BOSTON -- He wouldn't be where he is today without her. Not in New Hampshire. Not in Iowa. Not in the running at all.
I don't say this as a political nicety, the words that any candidate would employ as he tipped his hat to a loyal wife. In the case of Gary Hart, it is the absolute truth.
Maybe this time he can do without the media consultants and campaign strategists and pollsters. But there is no way he can do without Lee.
So she can be seen these wintry days, standing by her man, in photographs and newsfilm, in the coffee shops and drugstores and high school auditoriums. They are inseparable. He even introduces her to the toll taker at a turnpike booth.
Lee Hart has become her husband's talisman. She is a portable shield against The Question, a living rebuttal to those who would attack him for wife misuse.
Who would be so rude as to badger him with questions about Donna in front of Lee? If someone in an audience or on late-night television criticizes his behavior as a husband, Hart has his defense close by. ''She's actively campaigning for me,'' he can and has said, ''. . . so I don't think this caller has the right to interpose himself in my wife's defense.'' If his wife doesn't feel abused, surely we shouldn't feel it for her.
Today Lee Hart holds the key to his comeback. And more than that. She holds the key to her own comeback as well.
Last May, when photographs of Gary Hart and Donna Rice seemed a permanent fixture in the papers, when everyone in America was speculating on the impact of ''womanizing'' in politics, the candidate's wife looked as if she were held together with chewing gum. She was the national image of a wronged wife.
Their marriage became public property. Many made bets on how much longer they would last. Three months? Twelve? People who had never met Lee Hart asked each other why Gary didn't just get divorced. People who knew nothing of their relationship asked each other why Lee didn't just ditch the guy.
When Lee Hart looks back to those days in May she says, ''It was hell,'' and nobody doubts it. But she chose to join her husband in portraying that hell as a media creation.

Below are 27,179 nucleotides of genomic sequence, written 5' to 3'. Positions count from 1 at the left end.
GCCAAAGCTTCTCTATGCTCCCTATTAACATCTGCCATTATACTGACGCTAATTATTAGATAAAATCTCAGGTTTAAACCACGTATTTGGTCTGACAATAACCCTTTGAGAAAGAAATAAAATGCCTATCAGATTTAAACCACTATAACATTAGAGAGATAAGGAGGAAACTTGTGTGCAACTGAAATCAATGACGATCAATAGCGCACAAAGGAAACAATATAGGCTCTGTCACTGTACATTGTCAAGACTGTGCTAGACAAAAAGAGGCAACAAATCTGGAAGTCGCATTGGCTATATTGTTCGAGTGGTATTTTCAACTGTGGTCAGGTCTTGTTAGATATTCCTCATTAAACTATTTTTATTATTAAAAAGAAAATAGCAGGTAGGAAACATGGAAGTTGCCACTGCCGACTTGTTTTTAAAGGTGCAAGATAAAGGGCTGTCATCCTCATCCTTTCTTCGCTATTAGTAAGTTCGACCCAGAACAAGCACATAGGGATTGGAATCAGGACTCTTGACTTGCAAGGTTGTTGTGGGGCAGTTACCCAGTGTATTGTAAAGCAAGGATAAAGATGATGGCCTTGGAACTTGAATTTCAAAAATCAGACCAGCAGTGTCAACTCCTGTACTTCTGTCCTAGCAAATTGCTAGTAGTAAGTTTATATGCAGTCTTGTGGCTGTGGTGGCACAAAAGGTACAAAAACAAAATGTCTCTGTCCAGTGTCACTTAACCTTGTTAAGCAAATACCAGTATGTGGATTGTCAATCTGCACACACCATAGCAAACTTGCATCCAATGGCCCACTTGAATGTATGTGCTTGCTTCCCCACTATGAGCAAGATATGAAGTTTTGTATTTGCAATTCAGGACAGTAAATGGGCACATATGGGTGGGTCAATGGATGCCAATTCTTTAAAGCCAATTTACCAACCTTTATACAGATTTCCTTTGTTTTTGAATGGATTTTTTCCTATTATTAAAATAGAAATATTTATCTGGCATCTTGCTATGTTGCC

After 28 years of marriage and two separations, she said: ''I know Gary better than anyone else and when Gary says nothing happened, nothing happened.'' She was not a wronged woman. They were a wronged family.
When, in turn, Hart wanted to reenter the race, the decision hinged on Lee. As he put it coolly, ''It got down to how much abuse she was willing to take.'' Not from him, mind you, from the press.
Why did she do it? Why does she do it? Why does she shake hands every day with people who are often uncomfortable in her presence, people who shared her public humiliation, who see mental images of Donna Rice on her husband's lap when she comes into a New Hampshire hall? What makes Lee run?
I don't think it is masochism or unblinking ambition for the White House. If Gary Hart believes that he can overcome the image of philanderer and retrieve his dignity, I suspect that Lee Hart believes she can save her self-respect and her marriage. She can campaign as a partner, not a victim.
Her public image may have been as hard to live with as his. After all, we once applauded spouses for stoicism, for keeping a marriage together no matter what. Now we are as likely to wonder why someone ''takes it.'' Divorce was once a political kiss of death and indiscretions overlooked. Now we condemn infidelity and accept divorce.
Clearly this is not a Golden Era for wronged wives. We are less admiring of long suffering. We tend to believe that suffering and sufferers are foolish. We aren't comfortable with wives as victims.
But the woman Lee Hart tries to offer New Hampshire and Iowa, perhaps even herself, is not the wife left at home while her husband went cruising. She is, rather, the unflagging campaigner, the crucial member of the Hart team.
I don't know whether the voters will buy a new Hart brigade or a resurrected marriage. But for now, the candidate, a true loner, defiantly self-reliant and at times blindly self-centered, has taken on a real partner. This Gary Hart needs his wife. It must be, after all this, a good feeling for Lee.